Item description for Benito Cereno (The Art of the Novella) by Herman Melville...
"What has cast such a shadow upon you?" "The Negro."
With its intense mix of mystery, adventure, and a surprise ending, Benito Cereno at first seems merely a provocative example from the genre Herman Melville created with his early best-selling novels of the sea. However, most Melville scholars consider it his most sophisticated work, and many, such as novelist Ralph Ellison, have hailed it as the most piercing look at slavery in all of American literature.
Based on a real life incident—the character names remain unchanged—Benito Cereno tells what happens when an American merchant ship comes upon a mysterious Spanish ship where the nearly all-black crew and their white captain are starving and yet hostile to offers of help. Melville's most focused political work, it is rife with allusions (a ship named after Santo Domingo, site of the slave revolt led by Toussaint L'Ouverture), analogies (does the good-hearted yet obtuse American captain refer to the American character itself?), and mirroring images that deepen our reflections on human oppression and its resultant depravities.
It is, in short, a multi-layered masterpiece that rewards repeated readings, and deepens our appreciation of Melville's genius.
The Art of The Novella Series
Too short to be a novel, too long to be a short story, the novella is generally unrecognized by academics and publishers. Nonetheless, it is a form beloved and practiced by literature's greatest writers. In the Art Of The Novella series, Melville House celebrates this renegade art form and its practitioners with titles that are, in many instances, presented in book form for the first time.
"I wanted them all, even those I'd already read." —Ron Rosenbaum, The New York Observer
"Small wonders." —Time Out London
"[F]irst-rate…astutely selected and attractively packaged…indisputably great works." —Adam Begley, The New York Observer
"I’ve always been haunted by Bartleby, the proto-slacker. But it’s the handsomely minimalist cover of the Melville House edition that gets me here, one of many in the small publisher’s fine 'Art of the Novella' series." —The New Yorker
"The Art of the Novella series is sort of an anti-Kindle. What these singular, distinctive titles celebrate is book-ness. They're slim enough to be portable but showy enough to be conspicuously consumed—tiny little objects that demand to be loved for the commodities they are." —KQED (NPR San Francisco)
"Some like it short, and if you're one of them, Melville House, an independent publisher based in Brooklyn, has a line of books for you... elegant-looking paperback editions ...a good read in a small package." —The Wall Street Journal Herman Melville was born in New York City in 1819. At 18 he set sail on a whaler, and upon his return, wrote a series of bestselling adventure novels based on his travels, including Typee and Omoo, which made him famous. Starting with Moby Dick in 1851, however, his increasingly complex and challenging work drew more and more negative criticism, until 1857 when, after his collection Piazza Tales (which included "Bartleby the Scrivener"), and the novel The Confidence Man, Melville stopped publishing fiction. He drifted into obscurity, writing poetry and working for the Customs House in New York City, until his death in 1891.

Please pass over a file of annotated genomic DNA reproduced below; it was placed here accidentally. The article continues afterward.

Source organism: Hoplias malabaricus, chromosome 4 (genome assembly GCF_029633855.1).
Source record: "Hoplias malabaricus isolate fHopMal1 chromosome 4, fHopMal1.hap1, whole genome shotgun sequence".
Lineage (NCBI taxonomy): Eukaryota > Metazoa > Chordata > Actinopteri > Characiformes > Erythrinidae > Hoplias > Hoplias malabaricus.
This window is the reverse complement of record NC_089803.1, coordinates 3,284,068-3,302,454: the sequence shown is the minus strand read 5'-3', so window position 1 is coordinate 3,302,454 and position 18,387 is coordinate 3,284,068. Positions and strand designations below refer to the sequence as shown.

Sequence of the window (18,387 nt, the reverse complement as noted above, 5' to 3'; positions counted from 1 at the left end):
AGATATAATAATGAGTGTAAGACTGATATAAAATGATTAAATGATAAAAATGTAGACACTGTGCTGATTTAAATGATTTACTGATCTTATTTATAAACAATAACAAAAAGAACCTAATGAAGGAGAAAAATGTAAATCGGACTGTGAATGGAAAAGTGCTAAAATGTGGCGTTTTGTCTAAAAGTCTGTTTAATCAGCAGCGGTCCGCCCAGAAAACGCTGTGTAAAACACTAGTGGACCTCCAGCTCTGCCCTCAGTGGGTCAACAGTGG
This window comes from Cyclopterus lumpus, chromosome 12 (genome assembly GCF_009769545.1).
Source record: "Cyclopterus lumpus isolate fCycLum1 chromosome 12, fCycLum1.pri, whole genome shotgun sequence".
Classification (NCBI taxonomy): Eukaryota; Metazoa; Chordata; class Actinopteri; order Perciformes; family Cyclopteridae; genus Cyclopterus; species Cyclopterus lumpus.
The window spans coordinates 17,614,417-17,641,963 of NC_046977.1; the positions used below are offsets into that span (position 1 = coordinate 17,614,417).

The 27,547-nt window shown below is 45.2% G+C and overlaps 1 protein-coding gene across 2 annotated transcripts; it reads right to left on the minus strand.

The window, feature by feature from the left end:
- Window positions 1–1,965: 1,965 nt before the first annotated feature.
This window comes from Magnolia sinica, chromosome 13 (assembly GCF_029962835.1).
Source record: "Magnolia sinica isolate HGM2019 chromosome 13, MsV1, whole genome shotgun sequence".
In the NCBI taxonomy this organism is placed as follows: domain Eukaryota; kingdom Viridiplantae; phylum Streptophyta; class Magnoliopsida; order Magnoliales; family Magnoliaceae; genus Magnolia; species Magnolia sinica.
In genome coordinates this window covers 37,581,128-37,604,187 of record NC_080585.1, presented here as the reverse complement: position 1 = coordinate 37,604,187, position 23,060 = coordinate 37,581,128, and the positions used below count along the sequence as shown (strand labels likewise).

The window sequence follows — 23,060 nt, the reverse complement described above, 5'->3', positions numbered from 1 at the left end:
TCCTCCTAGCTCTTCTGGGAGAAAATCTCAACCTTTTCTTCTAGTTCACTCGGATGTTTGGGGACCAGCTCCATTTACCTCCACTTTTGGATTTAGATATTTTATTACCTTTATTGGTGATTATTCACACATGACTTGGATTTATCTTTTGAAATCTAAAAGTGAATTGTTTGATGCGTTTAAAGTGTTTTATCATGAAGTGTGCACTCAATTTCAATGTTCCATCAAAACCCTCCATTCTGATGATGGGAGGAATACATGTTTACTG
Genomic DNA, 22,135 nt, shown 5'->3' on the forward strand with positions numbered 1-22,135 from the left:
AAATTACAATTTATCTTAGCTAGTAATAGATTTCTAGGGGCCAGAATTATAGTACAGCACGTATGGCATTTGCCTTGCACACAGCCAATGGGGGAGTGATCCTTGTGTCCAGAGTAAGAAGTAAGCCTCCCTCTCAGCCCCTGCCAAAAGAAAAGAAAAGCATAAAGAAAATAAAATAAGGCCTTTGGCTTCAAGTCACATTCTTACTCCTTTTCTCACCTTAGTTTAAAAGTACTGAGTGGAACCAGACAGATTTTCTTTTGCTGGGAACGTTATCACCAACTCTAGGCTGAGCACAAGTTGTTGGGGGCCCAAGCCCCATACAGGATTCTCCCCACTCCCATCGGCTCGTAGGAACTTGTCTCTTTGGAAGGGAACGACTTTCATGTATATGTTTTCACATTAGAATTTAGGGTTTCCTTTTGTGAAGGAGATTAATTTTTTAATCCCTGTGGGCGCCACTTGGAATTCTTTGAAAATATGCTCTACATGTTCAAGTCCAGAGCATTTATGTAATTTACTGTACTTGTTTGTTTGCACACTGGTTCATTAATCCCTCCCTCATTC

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Est. Packaging Dimensions: Length: 0.25" Width: 5.25" Height: 7.25" Weight: 0.3 lbs.
Release Date May 1, 2006
Publisher Melville House
ISBN 1933633050 ISBN13 9781933633053
Availability 0 units.
More About Herman Melville
Herman Melville's (1819-91) father's bankruptcy and death in 1832 deprived him of higher-educational oppotunities and alienated him forever from a conventional view of life.He taught school, sailed to Liverpool and back, then shipped before the mast on a Pacific whaling voyage. He deserted at the Marquesas Islands, living for a month among the cannibal Typee natives. An Australian whaleship then took him to Tahiti, where he was jailed for mutiny, but he escaped and spent some months as a beachcomber. A third whaleship took him to Hawaii, where he lived for some months before sailing home with the crew of the frigate United States. From these adventures came his popular and increasingly imaginative travel romances: Typee (1846), Omoo (1847), the allegorical Mardi (1849), Redburn (1849), White-Jacket (1850), and his masterpiece, Moby-Dick (1851). Melville married in 1847. His later works of fiction were not sea romances and sold poorly. He gave up professional writing and for twenty years served as a customs inspector in New York, where he died. Billy Budd, written in his last years, was published for the first time in 1924, on the crest of a Melville revival that began about 1920 and continues to the present day a revival that has established him among the greatest American writers. Elizabeth Renker teachesEnglish at Ohio State University. She is the author ofStrike through the Mask: Herman Melville and the Scene of Writing. Christopher Buckley is a widely published essayist and the author of fifteen books, including Thank Your for Smoking and Losing Mum and Pup. At eighteen, he worked his way around the world as a deckboy aboard a Norwegian merchant ship. His first book was Steaming to Bamboola: The World of a Tramp Freighter, and he has crossed the Atlantic twice aboard a sailboat and the Pacific once."
Herman Melville lived in New York City, in the state of New York. Herman Melville was born in 1819 and died in 1891.
Herman Melville has published or released items in the following series...
Reviews - What do customers think about Benito Cereno (The Art of the Novella)?
Fascinating story, but awful narrative pace. May 9, 2006